“There were so many things I wanted to do!” moaned Mini. “I never even got to shave my legs.”
“That’s your life’s biggest regret?”
Aru Shah and The End of Time by Roshani Chokshi
Genre: Fiction, children’s literature
Published by Disney Hyperion, 2018
Rating: 4 out of 5 stars
Reviewed by Indiana
Re-readability: I’m not sure I’ll read this one again but I will go on to read the follow up.
Combining Hindu mythology with modern-day humor and characters, this tale was fantastic from cover to cover.
We first meet Aru at her home, the Museum of Ancient Indian Art and Culture. To me, it sounded like one of the coolest places in the world to live. But Aru doesn’t think so. In fact, she lied to her schoolmates about where she was spending break, saying that her mom was taking her to Paris.
But they found out when they visited the museum and inevitably saw her. Trying to catch her in a lie (and being the nasty, snooty kids they are) they decide to tape her with their cell phones. Aru wants to prove how dangerous (and cool) the museum is so she lights the cured Lamp of Bharata and unleashes the Sleeper, a demon who is bent on awakening the God of Destruction.
Her classmates and her mother become frozen in the museum as the Sleeper gets to them and attempts to freeze everyone else on earth as well.
It’s up to Aru to free them and clean up the mess she’s made. All she has for help is a bird named Boo and a girl named Mini. Oh, and a killer sense of humor. Though that gets her into trouble more often than not. Mini and Aru must get through the Kingdom of Death to stop the Sleeper, fighting off demons and other creatures along the way.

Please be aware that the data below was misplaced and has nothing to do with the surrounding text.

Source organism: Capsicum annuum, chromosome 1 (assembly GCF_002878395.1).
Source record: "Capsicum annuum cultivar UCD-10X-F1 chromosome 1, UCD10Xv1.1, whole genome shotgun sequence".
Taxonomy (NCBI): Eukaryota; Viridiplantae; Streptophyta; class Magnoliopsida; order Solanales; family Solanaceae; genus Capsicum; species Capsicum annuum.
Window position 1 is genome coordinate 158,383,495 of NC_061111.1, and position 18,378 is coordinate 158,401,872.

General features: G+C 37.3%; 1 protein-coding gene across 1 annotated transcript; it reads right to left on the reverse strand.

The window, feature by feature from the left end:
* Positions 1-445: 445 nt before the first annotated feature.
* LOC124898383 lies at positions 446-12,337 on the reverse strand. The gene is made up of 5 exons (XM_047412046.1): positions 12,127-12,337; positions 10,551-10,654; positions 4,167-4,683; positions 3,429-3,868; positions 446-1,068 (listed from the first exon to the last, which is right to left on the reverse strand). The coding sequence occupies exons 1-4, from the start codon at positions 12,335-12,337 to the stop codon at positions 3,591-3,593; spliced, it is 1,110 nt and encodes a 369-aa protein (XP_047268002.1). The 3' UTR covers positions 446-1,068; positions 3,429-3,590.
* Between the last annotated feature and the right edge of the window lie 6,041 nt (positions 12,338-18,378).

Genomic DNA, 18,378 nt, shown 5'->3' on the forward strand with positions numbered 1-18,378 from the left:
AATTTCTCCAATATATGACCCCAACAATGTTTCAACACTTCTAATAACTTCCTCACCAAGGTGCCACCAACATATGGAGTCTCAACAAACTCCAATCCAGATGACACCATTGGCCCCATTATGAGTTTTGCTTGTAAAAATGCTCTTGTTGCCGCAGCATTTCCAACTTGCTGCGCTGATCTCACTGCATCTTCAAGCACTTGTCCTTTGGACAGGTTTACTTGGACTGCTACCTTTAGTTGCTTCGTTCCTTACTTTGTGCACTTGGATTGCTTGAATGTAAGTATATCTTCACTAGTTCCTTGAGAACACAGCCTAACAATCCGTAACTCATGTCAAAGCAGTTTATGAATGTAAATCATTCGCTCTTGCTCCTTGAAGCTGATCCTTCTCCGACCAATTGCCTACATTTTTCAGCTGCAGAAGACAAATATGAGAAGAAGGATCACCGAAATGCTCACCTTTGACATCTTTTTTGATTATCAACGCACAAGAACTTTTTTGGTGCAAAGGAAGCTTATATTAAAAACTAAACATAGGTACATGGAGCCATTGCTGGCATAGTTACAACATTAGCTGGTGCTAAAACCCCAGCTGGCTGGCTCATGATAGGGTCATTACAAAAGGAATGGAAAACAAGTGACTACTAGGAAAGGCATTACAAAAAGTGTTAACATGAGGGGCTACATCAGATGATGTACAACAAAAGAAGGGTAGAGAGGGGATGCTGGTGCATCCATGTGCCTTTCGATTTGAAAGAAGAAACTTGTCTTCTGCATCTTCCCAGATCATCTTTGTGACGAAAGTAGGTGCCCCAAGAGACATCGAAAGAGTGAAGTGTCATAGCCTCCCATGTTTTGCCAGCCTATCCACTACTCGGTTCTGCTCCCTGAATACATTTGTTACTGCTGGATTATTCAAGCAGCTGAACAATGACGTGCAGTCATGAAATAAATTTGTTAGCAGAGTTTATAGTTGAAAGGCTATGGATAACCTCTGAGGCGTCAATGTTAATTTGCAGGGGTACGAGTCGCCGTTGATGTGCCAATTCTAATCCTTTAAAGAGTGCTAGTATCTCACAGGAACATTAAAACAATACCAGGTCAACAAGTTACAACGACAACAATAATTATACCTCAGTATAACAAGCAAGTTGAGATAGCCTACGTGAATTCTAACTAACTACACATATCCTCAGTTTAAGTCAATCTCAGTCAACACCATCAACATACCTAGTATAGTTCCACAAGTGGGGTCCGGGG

Aru and Mini are both hilarious and relatable characters who anchor the book through their reactions and dialogue. Mini is always nervous about something (usually not having her EpiPen with her at all times or how she hasn’t flossed her usual number of times per day). Aru on the other hand is more impulsive and sarcastic.
However, one of my favorite characters was Shukra, the guardian of the Bridge of Forgetting.
Chokshi creates this poignant and tragic backstory for this character that the reader is clearly supposed to feel conflicted about. Usually, I don’t feel particularly sympathetic to these types of characters, but I couldn’t help it with this one. His narrative (which is all of two pages) starts with “It was said that, when I was born, the sun was so revolted it went into hiding for a full month,” and it ends in such a bittersweet way that I read it twice.
I also enjoyed how much Chokshi brought in characters from traditional Hindu mythology, which I’ve had very little exposure to. Overall, Aru Shah and the End of Time was an excellent adventure story filled with funny dialogue and girl power. Lots of girl power.